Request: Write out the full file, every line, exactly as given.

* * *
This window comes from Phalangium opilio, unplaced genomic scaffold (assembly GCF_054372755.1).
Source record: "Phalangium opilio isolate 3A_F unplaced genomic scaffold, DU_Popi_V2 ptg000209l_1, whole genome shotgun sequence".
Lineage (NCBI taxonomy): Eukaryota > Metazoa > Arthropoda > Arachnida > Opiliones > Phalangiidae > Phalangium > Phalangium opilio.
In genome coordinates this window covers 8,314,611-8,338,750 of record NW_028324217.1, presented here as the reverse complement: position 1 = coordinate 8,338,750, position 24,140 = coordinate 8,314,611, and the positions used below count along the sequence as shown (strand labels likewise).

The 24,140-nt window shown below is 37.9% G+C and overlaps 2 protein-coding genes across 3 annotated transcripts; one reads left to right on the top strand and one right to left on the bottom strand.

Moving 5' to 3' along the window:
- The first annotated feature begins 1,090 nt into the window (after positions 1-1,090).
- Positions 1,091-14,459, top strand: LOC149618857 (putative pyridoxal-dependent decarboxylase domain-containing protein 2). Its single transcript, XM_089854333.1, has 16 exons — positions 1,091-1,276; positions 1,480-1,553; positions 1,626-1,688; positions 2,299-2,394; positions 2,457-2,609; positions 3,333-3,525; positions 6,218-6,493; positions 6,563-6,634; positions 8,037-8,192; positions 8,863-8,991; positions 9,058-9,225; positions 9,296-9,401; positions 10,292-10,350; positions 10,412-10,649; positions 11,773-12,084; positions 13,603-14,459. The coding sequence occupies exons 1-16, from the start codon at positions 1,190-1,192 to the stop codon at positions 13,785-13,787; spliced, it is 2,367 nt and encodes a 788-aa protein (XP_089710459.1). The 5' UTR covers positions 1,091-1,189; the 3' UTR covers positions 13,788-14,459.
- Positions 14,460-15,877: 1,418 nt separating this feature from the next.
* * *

This window comes from Phalangium opilio, unplaced genomic scaffold (assembly GCF_054372755.1).
Source record: "Phalangium opilio isolate 3A_F unplaced genomic scaffold, DU_Popi_V2 ptg000209l_1, whole genome shotgun sequence".
Lineage (NCBI taxonomy): Eukaryota > Metazoa > Arthropoda > Arachnida > Opiliones > Phalangiidae > Phalangium > Phalangium opilio.
In genome coordinates this window covers 8,314,611-8,338,750 of record NW_028324217.1, presented here as the reverse complement: position 1 = coordinate 8,338,750, position 24,140 = coordinate 8,314,611, and the positions used below count along the sequence as shown (strand labels likewise).

The 24,140-nt window shown below is 37.9% G+C and overlaps 2 protein-coding genes across 3 annotated transcripts; one reads left to right on the top strand and one right to left on the bottom strand.

Moving 5' to 3' along the window:
- The first annotated feature begins 1,090 nt into the window (after positions 1-1,090).
- Positions 1,091-14,459, top strand: LOC149618857 (putative pyridoxal-dependent decarboxylase domain-containing protein 2). Its single transcript, XM_089854333.1, has 16 exons — positions 1,091-1,276; positions 1,480-1,553; positions 1,626-1,688; positions 2,299-2,394; positions 2,457-2,609; positions 3,333-3,525; positions 6,218-6,493; positions 6,563-6,634; positions 8,037-8,192; positions 8,863-8,991; positions 9,058-9,225; positions 9,296-9,401; positions 10,292-10,350; positions 10,412-10,649; positions 11,773-12,084; positions 13,603-14,459. The coding sequence occupies exons 1-16, from the start codon at positions 1,190-1,192 to the stop codon at positions 13,785-13,787; spliced, it is 2,367 nt and encodes a 788-aa protein (XP_089710459.1). The 5' UTR covers positions 1,091-1,189; the 3' UTR covers positions 13,788-14,459.
- Positions 14,460-15,877: 1,418 nt separating this feature from the next.